The singalong is an event I first became familiar with my first year in my district. It's an opportunity for the entire student body, parents, family members, and teachers to all get together and sing. We do this in the thirty minutes before the holiday parties, the last day before break, and I have to say, I have really grown to love it! It's so wonderful to get such a big community of people together to sing songs...such a great way to get into the holiday spirit!
So what is a singalong? It is an event to which students, parents, family members, and staff are invited. Everyone sits like we would in an assembly, the lyrics are projected onto a big screen, and we SING!
Here are my tips for putting together your own singalong. Please note that these tips are more directed toward a winter holiday singalong but could work well for any other kind of singalong, like a patriotic music singalong for Veteran's Day.
#1: Keep special performances to a minimumMy first year in the district, when I was asked to help direct the singalong with the other music teacher, we made the mistake of having too many performing groups. We had the band play a piece, the orchestra play a piece, and a clarinet trio play, on top of all of the songs the kids were singing. Needless to say, it was too much...too much time needed for transition, and not enough whole group singing. Since then, I'll have small things added into the singalong, like:
- The choir leading "Deck the Hall" (They sing "Deck the hall with boughs of holly, and the school sings "Fa la la la...")
- 1st graders playing rhythm bells on "ho ho ho" and wood blocks on "click click click" for "Up on the house top"
- A grade level leading an echo song (like "Che Che Kolay," to honor Kwanzaa)
- A grade level singing the introduction to a song (like the intro to "Rudolph the Red-Nosed Reindeer")
- A talented student pianist playing Christmas music as the students enter the gym to sit down
This way, certain groups/ individuals can shine without interrupting the flow of the singalong, and it's mostly focused on the whole group singing.
#2: Save the lyrics file as a PDFMy first year in the district, the other music teacher put together a really nice Powerpoint with fun fonts and backgrounds. Then, she had to transfer the Powerpoint to another computer in order to project the file...and she didn't realize until very shortly before the singalong that all her fonts had not transferred over with her Powerpoint. So if you need to change computers, make sure to save as a PDF, which you can easily do by going to "file," then "save as," then choose "PDF." That way, your fonts and formatting are all saved!
#3: Have a balancePersonally, I like to have a balance of types of accompaniment. Some songs we sing acapella, some songs we sing with student accompaniment (like with wood blocks and rhythm bells for "Up on the housetop,") some we sing with CD accompaniment, and some with piano accompaniment. That way, I'm not stuck behind a piano the whole time, and it gives the singalong some variety.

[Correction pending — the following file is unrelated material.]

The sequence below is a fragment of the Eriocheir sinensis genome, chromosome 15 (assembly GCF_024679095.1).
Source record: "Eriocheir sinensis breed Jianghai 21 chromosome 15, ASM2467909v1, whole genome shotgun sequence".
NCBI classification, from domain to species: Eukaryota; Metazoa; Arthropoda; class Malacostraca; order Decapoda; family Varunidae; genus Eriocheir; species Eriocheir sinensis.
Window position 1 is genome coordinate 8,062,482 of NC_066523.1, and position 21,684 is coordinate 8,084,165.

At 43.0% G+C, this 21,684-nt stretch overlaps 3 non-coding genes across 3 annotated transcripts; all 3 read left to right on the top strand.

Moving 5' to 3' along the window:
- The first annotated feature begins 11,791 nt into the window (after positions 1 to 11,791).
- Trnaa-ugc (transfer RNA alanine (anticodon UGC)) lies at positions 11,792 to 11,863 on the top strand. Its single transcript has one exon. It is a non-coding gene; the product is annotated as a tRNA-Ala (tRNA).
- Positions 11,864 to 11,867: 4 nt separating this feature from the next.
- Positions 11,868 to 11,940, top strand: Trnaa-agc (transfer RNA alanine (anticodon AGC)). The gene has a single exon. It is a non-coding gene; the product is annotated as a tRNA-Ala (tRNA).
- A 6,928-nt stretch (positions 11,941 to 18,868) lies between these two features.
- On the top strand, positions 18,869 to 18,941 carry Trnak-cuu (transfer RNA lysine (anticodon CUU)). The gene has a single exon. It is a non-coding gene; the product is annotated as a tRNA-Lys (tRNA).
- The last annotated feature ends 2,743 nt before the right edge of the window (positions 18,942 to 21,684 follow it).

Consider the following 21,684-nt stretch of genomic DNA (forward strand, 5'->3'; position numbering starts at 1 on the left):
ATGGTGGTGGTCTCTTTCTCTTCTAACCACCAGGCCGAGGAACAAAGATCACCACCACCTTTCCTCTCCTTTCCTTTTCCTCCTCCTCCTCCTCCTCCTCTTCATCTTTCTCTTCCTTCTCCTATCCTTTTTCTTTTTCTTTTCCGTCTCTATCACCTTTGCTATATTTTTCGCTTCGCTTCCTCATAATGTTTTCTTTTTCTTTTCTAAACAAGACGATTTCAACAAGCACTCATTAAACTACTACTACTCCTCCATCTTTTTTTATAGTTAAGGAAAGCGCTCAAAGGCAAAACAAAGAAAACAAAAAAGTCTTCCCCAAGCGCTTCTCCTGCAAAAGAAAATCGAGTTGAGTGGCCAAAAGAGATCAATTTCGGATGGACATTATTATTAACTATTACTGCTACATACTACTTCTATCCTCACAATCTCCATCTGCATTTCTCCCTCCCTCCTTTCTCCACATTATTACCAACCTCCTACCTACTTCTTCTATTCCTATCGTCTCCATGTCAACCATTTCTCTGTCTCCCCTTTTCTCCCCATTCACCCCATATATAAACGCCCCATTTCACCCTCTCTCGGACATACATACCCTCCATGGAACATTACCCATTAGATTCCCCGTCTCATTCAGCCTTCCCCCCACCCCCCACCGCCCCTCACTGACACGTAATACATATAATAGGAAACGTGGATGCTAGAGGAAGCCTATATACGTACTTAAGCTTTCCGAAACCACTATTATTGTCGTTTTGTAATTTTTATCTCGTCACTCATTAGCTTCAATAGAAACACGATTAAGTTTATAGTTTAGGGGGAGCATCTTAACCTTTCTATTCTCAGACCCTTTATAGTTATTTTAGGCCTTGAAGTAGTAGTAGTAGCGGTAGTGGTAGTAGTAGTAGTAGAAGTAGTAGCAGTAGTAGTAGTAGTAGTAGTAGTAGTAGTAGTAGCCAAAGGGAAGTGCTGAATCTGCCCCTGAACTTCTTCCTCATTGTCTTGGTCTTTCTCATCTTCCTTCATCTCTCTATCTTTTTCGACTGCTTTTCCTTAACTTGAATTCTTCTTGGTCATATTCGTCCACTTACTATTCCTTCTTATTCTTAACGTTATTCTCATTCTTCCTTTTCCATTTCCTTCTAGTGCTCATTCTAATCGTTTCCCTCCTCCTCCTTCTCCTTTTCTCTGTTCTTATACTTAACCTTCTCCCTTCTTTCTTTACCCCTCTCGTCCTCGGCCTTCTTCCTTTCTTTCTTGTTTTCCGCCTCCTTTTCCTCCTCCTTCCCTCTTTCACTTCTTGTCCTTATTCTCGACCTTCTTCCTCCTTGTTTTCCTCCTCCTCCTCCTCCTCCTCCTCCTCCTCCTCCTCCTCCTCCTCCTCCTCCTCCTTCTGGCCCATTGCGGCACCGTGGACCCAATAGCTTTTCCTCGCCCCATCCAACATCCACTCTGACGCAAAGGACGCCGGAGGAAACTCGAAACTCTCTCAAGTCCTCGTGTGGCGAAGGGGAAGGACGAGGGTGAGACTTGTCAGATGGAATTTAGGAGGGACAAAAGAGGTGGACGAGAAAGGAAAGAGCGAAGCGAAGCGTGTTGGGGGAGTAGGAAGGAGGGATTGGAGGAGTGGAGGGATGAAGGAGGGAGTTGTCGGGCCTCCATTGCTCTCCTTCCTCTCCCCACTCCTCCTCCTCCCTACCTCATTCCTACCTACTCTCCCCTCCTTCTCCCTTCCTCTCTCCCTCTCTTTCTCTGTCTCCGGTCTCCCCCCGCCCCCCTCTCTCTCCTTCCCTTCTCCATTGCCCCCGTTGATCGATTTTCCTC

If you're looking for good recordings for accompaniment, you might check your textbook series for recordings without voice, or karaoke songs on iTunes. You can simply search "Jingle Bell Rock karaoke" or whatever you're looking for, and you should have quite a few to choose from.
Before the singalong, I put together a CD with all the tracks I need, and make sure to have someone to work sound when we need recordings.
#4: Represent all holidaysFor our singalong, we sing mostly Christmas songs, but also have a couple Hanukkah songs (click here to see my all-time favorite Hanukkah song!) and a Kwanzaa song. For the Kwanzaa song, we sing an African song to honor African culture. You might also sing a Diwali song. In my mind, it doesn't matter if the whole community is Christian; it's great to teach students, staff, AND parents about different holidays, cultures, and customs through music!
As far as religious music goes, you will have to talk to your administrator about this. Because we are honoring several different cultures and religions through the singalong, we do sing one specifically religious song (this year will be "Silent Night," one of my favorites!) Some administrators and communities may want more than this, and some may want no specifically religious songs.
No matter what your administrator decides, it is wonderful to have a few holidays represented so students can learn about different cultures, if not different religions!
#5: Change it up every yearI like to change a few songs each year, just to keep it fresh and exciting. I usually have 10 songs for the 30-minute assembly, and each year I change a few of those ten. There are some songs I just have to do each year because they are SO much fun (I absolutely LOVE the rendition of "Feliz Navidad" by Chino Espinoza, which we just sing with the recording because I haven't found a karaoke version.) And there are some songs that I don't mind switching out (there are only so many times I can hear "Jingle Bells"!) It's nice to keep some songs standard, as it is that much easier to prepare the students for the singalong each year!
I typically take the two weeks before the singalong to get the students ready. I use the Powerpoint with lyrics I compile, as well as some books found in this blog post.
If you're looking for a good place to start, here is my Christmas singalong set which I'm using to compile my Powerpoint:
Here is an infographic I created with the suggestions:
Have you done a singalong? Feel free to comment below with your advice. Happy singing!